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Li, MS 99, PhD 03, will travel to the White House as one of 102 scientists and engineers across the country recognized in the early stages of their independent research careers. The date of the ceremony has not been set yet.
“The impressive achievements of these early-stage scientists and engineers are promising indicators of even greater successes ahead,” President Obama said. “We are grateful for their commitment to generating the scientific and technical advancements that will ensure America’s global leadership for many years to come.”
Li’s research focuses on structural materials for nuclear reactors.
“My research seeks to understand the behavior of materials in reactor environments and to develop high-performance materials that can be used in a wide range of nuclear energy systems,” she said.
Li has worked at Argonne since 2008, but her experience with nuclear material science research predates her time at the laboratory.
“I studied materials science in college, and I’ve worked on similar questions ever since,” she said.
“My research at UIUC focused primarily on mechanical property testing and microstructural characterization of structural materials for fusion and fission energy applications,” she continued. “My training and research experience at Illinois provided me with a solid background and an understanding of the nuclear materials field and the necessary skills to conduct independent research on broad topics of materials used in nuclear reactors.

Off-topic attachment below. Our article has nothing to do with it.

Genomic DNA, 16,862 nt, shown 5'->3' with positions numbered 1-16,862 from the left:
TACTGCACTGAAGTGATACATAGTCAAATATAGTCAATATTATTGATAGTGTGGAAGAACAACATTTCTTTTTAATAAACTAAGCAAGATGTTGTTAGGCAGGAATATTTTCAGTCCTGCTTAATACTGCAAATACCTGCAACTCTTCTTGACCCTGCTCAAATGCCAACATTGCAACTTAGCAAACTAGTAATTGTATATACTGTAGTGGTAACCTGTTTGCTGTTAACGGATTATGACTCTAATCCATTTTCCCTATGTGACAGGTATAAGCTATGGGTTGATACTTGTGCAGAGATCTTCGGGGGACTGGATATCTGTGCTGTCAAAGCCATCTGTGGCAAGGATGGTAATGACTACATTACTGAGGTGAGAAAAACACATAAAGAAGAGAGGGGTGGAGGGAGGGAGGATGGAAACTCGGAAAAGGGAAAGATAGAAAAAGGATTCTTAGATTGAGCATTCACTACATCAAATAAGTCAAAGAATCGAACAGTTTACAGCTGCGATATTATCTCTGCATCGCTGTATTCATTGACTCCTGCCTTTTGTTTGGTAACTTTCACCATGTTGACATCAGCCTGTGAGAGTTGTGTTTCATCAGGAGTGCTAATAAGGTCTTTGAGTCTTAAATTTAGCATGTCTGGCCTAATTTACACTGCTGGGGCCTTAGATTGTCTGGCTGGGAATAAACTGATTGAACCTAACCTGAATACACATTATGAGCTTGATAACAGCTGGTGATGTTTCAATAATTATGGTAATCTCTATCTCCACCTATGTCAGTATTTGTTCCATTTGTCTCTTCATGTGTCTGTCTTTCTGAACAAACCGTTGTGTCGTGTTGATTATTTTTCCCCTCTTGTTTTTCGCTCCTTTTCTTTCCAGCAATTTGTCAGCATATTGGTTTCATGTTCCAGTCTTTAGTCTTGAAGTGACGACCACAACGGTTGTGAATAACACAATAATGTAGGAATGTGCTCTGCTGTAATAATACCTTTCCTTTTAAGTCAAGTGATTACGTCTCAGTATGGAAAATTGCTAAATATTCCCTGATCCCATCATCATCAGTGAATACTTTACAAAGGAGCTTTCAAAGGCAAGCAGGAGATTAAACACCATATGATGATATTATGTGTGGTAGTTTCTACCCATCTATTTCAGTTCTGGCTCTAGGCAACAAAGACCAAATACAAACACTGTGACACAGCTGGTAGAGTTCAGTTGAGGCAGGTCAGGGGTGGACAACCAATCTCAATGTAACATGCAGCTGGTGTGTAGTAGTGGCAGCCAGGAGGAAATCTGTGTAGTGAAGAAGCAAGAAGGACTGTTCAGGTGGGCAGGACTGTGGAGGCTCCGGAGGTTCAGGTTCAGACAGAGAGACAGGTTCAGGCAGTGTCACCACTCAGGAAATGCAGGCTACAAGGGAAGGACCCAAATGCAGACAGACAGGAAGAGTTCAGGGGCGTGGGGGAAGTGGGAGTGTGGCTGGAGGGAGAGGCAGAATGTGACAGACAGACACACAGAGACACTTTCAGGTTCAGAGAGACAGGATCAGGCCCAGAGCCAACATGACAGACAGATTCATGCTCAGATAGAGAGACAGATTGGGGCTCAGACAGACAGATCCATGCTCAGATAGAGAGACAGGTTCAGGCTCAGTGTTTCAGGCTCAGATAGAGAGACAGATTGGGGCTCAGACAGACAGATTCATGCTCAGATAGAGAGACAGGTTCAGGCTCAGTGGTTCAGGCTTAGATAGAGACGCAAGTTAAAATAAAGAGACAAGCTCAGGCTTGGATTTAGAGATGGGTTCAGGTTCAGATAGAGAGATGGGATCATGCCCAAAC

“Prof. (Jim) Stubbins was my advisor and mentor,” Li said. “He provided excellent guidance for my graduate studies and career development, and more importantly, his constant support, and his belief in my unrealized potential that I can do well. He is an extraordinary professor and mentor who has helped me profoundly in my career.”
At Argonne, Li’s research has focused mostly on materials for sodium-cooled fast reactors and very high temperature reactors, which are the next generation of nuclear reactors under development by DOE.
“We want to use modern material science characterization and modeling tools to develop new materials that outperform traditional ones in the extreme irradiation, temperature, and corrosive environments in next-generation nuclear reactors,” she said.
“My goals are to use science tools to tackle complex nuclear engineering problems, and more specifically to develop new and better ways to predict the material performance in nuclear environments and to develop high performance materials for advanced nuclear energy systems.”
In her time at the laboratory, Li has been able to use the intense X-rays provided by the laboratory’s Advanced Photon Source and resources provided by the Electron Microscopy Center to probe the structure of the materials she studies from the atomic to mesoscale. The eventual goal of the research, she said, involves studying the dynamics of microstructural evolution in these materials in situ – in other words, in the kinds of extreme conditions they would experience within a nuclear reactor.
The study of nuclear materials is an interdisciplinary effort.
“There’s very little any one individual can do, and though I’m extremely honored to receive this award the very nature of our research program involves a great deal of collaboration and teamwork, and the recognition should be shared by all the people I have worked with,” she said.
The awards, established by President Clinton in 1996, are coordinated by the Office of Science and Technology Policy within the Executive Office of the President. Awardees are selected for their pursuit of innovative research at the frontiers of science and technology and their commitment to community service as demonstrated through scientific leadership, public education, or community outreach.
Before coming to Argonne, Li had previously worked at the China Institute of Atomic Energy, the University of Illinois at Urbana-Champaign, Oak Ridge National Laboratory, and Risø National Laboratory in Denmark.